In 1853 Seth Thomas decided to incorporate his clock making operation with $75,000 in capital stock.  On January 11, 1859 Thomas passed his presidency to his youngest son, Aaron.  Thomas died eleven days later at the age of 73.  Shortly after his death Chauncey Jerome writing about Seth Thomas said, “Seth Thomas was in many respects a first rate man.  He never made any improvements in manufacturing; his great success was in money making.”

Spring driven 30 hour and 8 day movements were introduced around 1860.  During this same time frame, time only weight driven “Regulator” models were introduced.  The Seth Thomas clock company had three Regulator models called the Regulator #1, 2 and 3.  The most famous Regulator #2 model was manufactured with little change from 1860-1950.  It is probably the longest produced clock model in history and is still considered highly collectible.  By 1860 the company was producing 40,000 clocks annually.

Seth Thomas had such an impact on his town of Plymouth Hollow that sixteen years after his death they incorporated as a separate town called Thomaston.  In 1865 Seth Thomas’s Sons & Company was formed as a joint stock corporation, to manufacture high grade pendulum movements and French imitation movements. (angel figural clock made by Seth Thomas’s Sons & Company shown below) By the year 1870, 133,000 clocks were being produced annually at the Thomaston factory.  By 1872, Seth Thomas’ Sons & Company employed 225 men and 340 women and had a trade catalogue with more than 100 different clock models.  Seth Thomas’ Sons & Company was absorbed by the Seth Thomas Company in 1879.

Between 1883 and 1915 the Seth Thomas Clock Company began producing pocket watch movements.  They produced 18 models, each in four grades.

When Aaron Thomas retired in 1892 he was replaced by his nephew, William Thomas Woodruff who was then succeeded by Seth E. Thomas Jr. in 1919.

In 1931 the Seth Thomas Clock Company became a division of General Time Instruments Corporation.  By 1960 the company was only a shell of its former self, no longer making their own movements and most of their case work was being contracted out to other companies.  In 1982 the company was moved from Thomaston, Connecticut to Norcross, Georgia.  In 2001 the Seth Thomas Clock Company filed for bankruptcy and the Seth Thomas trademark was purchased by the Colibri Group of Providence, Rhode Island.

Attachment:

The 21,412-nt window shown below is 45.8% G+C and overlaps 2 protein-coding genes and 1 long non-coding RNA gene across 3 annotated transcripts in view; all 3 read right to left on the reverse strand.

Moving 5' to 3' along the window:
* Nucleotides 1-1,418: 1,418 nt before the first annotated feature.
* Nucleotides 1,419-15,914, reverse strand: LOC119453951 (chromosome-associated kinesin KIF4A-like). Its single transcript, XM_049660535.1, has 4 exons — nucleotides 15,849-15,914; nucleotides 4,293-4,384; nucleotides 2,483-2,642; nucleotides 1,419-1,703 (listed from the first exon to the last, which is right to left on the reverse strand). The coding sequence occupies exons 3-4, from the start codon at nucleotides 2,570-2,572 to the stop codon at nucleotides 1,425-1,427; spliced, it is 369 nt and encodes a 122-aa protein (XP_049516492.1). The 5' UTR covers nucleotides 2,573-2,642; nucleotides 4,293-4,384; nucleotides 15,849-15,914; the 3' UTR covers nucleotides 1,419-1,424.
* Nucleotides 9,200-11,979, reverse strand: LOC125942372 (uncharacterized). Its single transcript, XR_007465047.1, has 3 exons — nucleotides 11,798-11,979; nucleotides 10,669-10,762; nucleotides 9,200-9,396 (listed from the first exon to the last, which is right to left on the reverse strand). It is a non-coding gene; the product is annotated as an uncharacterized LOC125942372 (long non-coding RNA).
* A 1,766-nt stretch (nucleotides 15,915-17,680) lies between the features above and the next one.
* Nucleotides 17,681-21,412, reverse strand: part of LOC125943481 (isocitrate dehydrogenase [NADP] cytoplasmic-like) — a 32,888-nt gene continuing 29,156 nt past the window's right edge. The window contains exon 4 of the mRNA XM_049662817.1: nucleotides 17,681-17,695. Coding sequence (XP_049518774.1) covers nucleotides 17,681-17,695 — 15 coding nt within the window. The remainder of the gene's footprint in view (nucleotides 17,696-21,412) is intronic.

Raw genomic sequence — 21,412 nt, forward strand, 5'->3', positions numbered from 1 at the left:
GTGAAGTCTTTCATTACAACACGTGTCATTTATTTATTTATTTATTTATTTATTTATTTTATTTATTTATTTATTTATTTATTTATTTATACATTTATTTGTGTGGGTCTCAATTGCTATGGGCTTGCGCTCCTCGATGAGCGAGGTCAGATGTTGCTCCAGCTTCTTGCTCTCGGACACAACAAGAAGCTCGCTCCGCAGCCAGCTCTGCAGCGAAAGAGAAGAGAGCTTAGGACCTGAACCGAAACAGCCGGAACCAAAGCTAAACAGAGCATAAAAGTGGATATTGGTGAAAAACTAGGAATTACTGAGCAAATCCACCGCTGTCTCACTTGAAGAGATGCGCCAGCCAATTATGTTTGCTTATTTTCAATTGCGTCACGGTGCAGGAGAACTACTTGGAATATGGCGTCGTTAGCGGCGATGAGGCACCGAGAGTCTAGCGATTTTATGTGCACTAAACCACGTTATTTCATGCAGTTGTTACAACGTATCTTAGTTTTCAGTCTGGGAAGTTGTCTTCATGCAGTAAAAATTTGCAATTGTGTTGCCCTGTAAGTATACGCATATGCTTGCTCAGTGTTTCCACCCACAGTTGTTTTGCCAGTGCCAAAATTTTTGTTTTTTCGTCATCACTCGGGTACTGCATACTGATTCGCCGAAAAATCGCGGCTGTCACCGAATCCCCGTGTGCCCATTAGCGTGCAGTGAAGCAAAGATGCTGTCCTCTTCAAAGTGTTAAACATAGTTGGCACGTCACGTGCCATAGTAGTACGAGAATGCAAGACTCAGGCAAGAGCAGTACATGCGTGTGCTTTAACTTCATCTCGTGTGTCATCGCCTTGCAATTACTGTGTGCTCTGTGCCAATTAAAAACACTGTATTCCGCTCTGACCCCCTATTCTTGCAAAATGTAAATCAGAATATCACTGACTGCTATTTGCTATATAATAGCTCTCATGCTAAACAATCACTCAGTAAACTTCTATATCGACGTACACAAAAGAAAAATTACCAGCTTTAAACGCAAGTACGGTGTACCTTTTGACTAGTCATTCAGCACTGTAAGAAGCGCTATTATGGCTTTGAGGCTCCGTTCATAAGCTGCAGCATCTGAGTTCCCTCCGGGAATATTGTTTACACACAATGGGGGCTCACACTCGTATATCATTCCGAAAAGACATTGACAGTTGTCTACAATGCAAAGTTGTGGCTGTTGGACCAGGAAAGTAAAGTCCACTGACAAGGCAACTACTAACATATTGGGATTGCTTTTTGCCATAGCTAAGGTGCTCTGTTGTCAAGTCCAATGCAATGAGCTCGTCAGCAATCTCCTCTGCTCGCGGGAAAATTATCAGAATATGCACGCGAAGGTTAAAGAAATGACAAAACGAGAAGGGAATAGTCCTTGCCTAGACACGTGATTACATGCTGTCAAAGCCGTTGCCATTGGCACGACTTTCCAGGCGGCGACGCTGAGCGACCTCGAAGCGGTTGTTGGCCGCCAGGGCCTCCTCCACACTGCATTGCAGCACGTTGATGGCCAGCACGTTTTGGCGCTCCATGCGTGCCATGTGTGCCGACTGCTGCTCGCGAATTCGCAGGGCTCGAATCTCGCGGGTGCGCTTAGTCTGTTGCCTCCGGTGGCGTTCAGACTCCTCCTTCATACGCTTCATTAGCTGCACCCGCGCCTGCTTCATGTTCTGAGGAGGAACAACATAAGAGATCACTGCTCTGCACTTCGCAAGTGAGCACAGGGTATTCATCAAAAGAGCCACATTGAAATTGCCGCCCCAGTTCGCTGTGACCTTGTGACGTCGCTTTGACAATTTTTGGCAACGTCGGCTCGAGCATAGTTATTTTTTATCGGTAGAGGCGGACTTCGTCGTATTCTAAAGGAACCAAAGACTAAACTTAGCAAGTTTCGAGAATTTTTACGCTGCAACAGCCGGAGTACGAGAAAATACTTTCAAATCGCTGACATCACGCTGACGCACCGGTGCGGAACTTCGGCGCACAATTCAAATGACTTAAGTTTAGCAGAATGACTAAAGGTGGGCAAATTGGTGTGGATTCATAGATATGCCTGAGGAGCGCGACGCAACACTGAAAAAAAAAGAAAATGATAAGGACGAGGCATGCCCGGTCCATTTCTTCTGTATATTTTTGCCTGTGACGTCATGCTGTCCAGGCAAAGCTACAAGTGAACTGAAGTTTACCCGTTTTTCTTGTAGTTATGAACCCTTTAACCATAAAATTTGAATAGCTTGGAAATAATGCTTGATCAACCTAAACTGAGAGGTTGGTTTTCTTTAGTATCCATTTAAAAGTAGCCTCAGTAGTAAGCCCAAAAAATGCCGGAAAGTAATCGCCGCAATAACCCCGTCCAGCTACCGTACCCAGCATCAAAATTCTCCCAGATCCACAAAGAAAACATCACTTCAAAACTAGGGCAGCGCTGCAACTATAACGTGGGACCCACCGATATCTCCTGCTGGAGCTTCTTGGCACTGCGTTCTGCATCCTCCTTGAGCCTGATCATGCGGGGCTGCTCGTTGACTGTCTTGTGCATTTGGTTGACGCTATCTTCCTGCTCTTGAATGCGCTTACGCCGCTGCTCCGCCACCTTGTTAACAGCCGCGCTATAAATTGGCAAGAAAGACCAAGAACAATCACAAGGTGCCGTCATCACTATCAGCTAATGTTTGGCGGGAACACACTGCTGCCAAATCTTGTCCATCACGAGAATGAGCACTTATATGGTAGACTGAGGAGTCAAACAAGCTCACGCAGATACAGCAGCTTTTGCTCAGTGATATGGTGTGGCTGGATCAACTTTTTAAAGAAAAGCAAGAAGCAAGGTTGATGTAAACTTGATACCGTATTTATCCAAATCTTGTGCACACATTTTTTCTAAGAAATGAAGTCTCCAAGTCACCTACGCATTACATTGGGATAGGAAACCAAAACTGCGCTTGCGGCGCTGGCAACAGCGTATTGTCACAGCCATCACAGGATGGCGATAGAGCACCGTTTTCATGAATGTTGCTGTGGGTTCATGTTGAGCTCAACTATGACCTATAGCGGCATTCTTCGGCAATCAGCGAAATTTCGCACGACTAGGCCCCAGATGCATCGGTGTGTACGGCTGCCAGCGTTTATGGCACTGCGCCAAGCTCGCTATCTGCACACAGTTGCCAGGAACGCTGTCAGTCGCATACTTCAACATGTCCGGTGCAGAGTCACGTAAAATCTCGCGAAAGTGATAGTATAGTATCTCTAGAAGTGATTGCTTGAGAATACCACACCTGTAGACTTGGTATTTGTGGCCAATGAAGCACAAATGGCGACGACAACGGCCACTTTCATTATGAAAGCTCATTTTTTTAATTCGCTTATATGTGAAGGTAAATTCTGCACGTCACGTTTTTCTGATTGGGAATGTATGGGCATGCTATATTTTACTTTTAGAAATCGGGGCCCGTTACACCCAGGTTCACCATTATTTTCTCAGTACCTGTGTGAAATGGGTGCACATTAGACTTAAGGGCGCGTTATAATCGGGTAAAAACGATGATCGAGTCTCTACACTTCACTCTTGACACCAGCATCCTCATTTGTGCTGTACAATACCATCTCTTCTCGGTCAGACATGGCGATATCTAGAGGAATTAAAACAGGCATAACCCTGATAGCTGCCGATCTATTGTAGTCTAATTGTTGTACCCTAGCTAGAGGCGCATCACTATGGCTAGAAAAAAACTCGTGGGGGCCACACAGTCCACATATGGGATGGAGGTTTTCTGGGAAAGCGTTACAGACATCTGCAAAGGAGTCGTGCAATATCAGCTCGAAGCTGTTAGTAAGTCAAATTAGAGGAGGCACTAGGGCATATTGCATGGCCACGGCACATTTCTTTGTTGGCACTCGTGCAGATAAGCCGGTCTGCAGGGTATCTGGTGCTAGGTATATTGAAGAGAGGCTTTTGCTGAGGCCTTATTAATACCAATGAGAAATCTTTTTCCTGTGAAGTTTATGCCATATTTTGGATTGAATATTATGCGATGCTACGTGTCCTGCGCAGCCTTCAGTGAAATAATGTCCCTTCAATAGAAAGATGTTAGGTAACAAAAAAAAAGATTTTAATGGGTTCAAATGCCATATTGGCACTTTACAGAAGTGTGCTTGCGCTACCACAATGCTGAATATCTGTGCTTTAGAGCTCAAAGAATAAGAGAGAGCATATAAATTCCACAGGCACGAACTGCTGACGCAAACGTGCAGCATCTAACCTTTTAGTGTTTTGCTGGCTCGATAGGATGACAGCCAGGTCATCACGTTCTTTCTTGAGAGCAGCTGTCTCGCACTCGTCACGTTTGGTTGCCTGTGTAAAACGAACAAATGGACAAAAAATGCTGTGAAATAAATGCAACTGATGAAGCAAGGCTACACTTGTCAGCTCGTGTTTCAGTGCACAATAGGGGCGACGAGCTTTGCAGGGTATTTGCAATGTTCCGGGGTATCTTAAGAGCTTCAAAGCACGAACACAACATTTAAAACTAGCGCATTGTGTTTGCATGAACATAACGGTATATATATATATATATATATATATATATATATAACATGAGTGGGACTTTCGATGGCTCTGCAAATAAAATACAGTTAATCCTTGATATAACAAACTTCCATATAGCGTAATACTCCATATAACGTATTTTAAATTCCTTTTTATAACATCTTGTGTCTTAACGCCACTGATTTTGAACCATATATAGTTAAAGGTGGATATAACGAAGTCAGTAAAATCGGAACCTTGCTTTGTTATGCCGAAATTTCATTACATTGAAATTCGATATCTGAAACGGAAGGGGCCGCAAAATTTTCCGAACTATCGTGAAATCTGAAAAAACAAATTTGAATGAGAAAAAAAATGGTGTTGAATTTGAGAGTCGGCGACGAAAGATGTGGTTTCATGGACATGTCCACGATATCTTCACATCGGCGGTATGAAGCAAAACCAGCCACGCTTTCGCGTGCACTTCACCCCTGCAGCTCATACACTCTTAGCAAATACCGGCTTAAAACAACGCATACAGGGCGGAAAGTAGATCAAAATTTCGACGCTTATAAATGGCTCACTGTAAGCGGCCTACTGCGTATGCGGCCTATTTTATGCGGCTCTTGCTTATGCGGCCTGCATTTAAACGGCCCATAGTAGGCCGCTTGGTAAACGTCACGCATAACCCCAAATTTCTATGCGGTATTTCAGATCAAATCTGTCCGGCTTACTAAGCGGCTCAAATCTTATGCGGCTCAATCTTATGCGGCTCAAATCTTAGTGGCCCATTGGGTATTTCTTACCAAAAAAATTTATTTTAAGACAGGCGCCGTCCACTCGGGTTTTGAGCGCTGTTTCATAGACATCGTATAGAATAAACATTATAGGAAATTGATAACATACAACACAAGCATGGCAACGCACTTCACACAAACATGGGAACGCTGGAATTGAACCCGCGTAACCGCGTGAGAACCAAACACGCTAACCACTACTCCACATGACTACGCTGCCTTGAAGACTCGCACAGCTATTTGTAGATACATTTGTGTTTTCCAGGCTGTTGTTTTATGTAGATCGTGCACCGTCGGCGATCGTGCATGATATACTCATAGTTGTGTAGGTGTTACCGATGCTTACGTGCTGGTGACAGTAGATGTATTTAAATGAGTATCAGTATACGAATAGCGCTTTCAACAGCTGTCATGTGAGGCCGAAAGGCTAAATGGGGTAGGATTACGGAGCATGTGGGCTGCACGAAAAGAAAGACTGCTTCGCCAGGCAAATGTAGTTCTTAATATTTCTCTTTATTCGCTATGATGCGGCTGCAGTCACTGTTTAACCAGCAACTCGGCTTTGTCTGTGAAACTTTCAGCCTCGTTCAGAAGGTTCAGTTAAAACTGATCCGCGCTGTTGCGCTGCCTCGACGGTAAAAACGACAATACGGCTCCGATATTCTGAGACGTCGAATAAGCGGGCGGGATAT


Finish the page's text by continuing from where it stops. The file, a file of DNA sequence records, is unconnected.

DATING EARLY SETH THOMAS CLOCKS

Some early Seth Thomas Clocks can be dated by the address of the printer (Elihu Geer) that printed the clock information labels found inside many of their clocks.  If your label is still intact the printer’s name and address can be found in small print at the bottom of the label.

1839-1844            26 ½ State St.

1845-1846            26 State St.

1847-1849            1 State St.

1850-1855            10 State St.

1856-1864            16 State St.

After 1865           18 State St.

                                  SOURCE MATERIAL

                   Catalog Reprint by the American Clock and Watch Museum, Inc.

                                Seth Thomas Clocks by Tran Duy Ly


Do you have a Seth Thomas clock you would like to have restored?
  Feel free to contact Michael using the Contact Us page.

Restored Seth Thomas Clock Movement by Michael Gainey of Master Clock Repair shown below.

Counter as of 2/2/2017